And they get very little. John here worked, man and boy, from the time he was 15 to the time he was 65. And even after those 50 years of sweat and toil were done, he worked odd jobs to bring in money, and because he is not the sort of man who can simply lie idle on the couch and watch the game week in and week out.
And he loves America. He loves America as you have perhaps not loved anything in your life. His love for this country, and its empire, is simple, honest, and yes, unquestioning. He isn’t particularly fond of Toby Keith, and there is a nasty edge to much modern patriotism that confuses him, but he votes Republican because he remembers Ike, and he believes that a man who works hard and doesn’t complain can get ahead in the world. And because he’s been too busy working for sixty years to question the truth of that, he never thought to reconcile his own long, grinding near-poverty and years of labor with the truth or untruth of that belief.
But now he is old and alone, and is dying, and the world slips away a little at a time, because there is nothing to hold onto in this place but sticky off brand linoleum and shit brown walls. And in the fear of dying, he has nothing of his own to cling onto. He has not made riches of his own. His children face the same grinding life he had, he can dimly see the trail of their future, and it leads here as well. He has no hope for his own life, and so, in his fear and his dying, he clings to hope and the Empire. He believes in democracy, free speech, and the right of free men to own a gun if they so choose.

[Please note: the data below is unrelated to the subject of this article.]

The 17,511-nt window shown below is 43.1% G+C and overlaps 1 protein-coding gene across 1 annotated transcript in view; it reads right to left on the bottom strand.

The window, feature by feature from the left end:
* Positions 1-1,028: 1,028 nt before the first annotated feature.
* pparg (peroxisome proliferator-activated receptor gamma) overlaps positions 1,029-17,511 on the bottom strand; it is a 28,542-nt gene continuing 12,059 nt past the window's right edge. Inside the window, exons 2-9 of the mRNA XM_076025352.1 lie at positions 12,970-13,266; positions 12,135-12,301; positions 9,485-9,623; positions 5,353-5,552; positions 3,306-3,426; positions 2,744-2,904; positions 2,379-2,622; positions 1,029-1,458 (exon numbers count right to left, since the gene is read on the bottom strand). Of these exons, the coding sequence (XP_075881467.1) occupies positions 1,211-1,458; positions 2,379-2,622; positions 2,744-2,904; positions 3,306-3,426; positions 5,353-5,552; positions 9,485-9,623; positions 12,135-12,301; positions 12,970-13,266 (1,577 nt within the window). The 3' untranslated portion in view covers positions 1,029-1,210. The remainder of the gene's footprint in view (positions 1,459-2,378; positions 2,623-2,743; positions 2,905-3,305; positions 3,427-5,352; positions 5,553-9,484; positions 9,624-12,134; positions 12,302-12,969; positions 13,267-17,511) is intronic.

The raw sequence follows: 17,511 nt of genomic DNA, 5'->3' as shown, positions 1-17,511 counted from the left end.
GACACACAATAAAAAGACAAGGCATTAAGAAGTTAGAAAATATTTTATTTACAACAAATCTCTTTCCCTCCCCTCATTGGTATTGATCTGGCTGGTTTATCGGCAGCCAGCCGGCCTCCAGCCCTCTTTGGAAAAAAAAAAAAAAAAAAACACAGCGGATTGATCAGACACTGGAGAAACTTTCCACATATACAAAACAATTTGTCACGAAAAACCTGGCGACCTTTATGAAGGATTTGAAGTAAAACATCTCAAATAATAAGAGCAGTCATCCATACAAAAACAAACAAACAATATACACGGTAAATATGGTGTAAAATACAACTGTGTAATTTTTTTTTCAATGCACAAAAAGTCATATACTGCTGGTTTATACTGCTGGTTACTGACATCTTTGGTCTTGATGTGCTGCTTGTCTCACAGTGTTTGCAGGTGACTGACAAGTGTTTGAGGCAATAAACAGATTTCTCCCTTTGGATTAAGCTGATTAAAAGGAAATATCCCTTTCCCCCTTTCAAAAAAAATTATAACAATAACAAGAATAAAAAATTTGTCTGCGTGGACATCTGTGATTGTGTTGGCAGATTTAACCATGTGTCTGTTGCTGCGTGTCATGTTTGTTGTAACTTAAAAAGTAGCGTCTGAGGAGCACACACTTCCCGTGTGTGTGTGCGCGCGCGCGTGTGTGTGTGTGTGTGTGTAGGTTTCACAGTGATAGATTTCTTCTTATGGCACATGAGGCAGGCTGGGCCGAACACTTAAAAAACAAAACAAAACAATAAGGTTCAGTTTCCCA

And because there is nothing left for him to hope for in his own life, or his children’s lives, because they are bought and sold by corporate men who will never swing a hammer or torque a wrench, men who will never rebuild an engine, unless it is on the weekends in their garage, he believes in a dream and he believes the soft lies that he has been told.